...That we haven't tried.
Ian Parker has an article, "The Poverty Lab", in this week's(May 17, 2010) issue of The New Yorker. This article is a profile of Esther Duflo, this year's winner of the John Bates Clark award and a co-founder of the Abdul Latif Jameel Poverty Action Lab (J-PAL). J-PAL conducts controlled experiments in the field in developing countries.
This is neat work. As I understand it, it can be extended. Does J-PAL conduct experiments designed to implement more than one treatment at once? In such experiments, one would analyze the results with Analysis Of Variance (ANOVA), instead of a T test (or the Mann-Whitney-Wilcoxon test, which is the corresponding nonparametric test). This would probably be challenging on the scale of their experiments, but part of the point of the design of experiments is to allocate resources efficiently.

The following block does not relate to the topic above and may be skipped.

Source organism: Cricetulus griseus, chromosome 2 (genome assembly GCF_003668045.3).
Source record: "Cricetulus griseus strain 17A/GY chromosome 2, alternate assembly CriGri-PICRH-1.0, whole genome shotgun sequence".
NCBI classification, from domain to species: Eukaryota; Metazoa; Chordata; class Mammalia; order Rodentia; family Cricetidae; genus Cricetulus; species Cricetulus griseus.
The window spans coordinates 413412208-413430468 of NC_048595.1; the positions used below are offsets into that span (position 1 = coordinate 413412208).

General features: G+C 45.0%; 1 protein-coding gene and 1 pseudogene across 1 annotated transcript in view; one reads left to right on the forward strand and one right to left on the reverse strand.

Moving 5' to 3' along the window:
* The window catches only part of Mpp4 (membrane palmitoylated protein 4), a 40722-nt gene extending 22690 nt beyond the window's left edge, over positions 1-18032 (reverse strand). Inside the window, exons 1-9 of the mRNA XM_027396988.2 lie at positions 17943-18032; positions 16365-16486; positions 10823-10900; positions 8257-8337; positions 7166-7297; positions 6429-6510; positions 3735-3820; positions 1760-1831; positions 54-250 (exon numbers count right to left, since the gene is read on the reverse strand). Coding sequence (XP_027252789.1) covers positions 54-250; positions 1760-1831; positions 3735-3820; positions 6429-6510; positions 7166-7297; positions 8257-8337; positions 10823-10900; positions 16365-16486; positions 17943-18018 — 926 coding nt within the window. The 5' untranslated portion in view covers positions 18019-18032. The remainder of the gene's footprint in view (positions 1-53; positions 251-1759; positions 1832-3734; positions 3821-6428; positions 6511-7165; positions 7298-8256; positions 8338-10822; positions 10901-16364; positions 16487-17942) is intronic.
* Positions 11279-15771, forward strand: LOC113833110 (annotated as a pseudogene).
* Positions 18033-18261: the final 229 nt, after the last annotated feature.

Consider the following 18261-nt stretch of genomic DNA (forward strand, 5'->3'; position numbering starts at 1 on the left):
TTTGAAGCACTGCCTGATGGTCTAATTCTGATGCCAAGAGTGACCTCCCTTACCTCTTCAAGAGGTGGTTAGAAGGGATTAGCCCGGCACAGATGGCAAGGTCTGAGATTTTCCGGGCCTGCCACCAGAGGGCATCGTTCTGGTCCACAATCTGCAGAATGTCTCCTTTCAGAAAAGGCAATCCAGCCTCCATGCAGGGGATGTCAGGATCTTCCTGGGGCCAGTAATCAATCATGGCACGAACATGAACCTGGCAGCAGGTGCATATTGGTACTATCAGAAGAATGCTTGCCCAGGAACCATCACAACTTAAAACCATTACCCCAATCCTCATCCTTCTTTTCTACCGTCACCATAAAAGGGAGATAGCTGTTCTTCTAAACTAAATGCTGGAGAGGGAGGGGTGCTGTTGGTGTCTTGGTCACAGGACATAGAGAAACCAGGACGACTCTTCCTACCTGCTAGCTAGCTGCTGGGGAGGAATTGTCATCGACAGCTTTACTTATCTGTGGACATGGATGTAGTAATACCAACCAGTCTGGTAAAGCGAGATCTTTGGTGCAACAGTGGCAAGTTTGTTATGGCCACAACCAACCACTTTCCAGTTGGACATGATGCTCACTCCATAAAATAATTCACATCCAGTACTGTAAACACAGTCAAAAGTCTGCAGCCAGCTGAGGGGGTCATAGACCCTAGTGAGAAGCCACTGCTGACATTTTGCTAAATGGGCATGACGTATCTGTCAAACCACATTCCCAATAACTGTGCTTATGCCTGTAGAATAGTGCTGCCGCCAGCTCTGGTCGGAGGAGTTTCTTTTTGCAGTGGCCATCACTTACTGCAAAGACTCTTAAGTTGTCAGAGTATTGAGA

Field experiments, in some sense, are an extension of the methodology of laboratory experiments, seen in the work of, for example, Daniel Kahneman and Amos Tversky. The design of experiments could also be extended back into theory by applying it to simulations and computer programs implementing theoretical models. Duflo's work tells us about the world, while this would tell us more about economic theory. I'm thinking of Stefano Zambelli's work on aggregate production functions.
1 year ago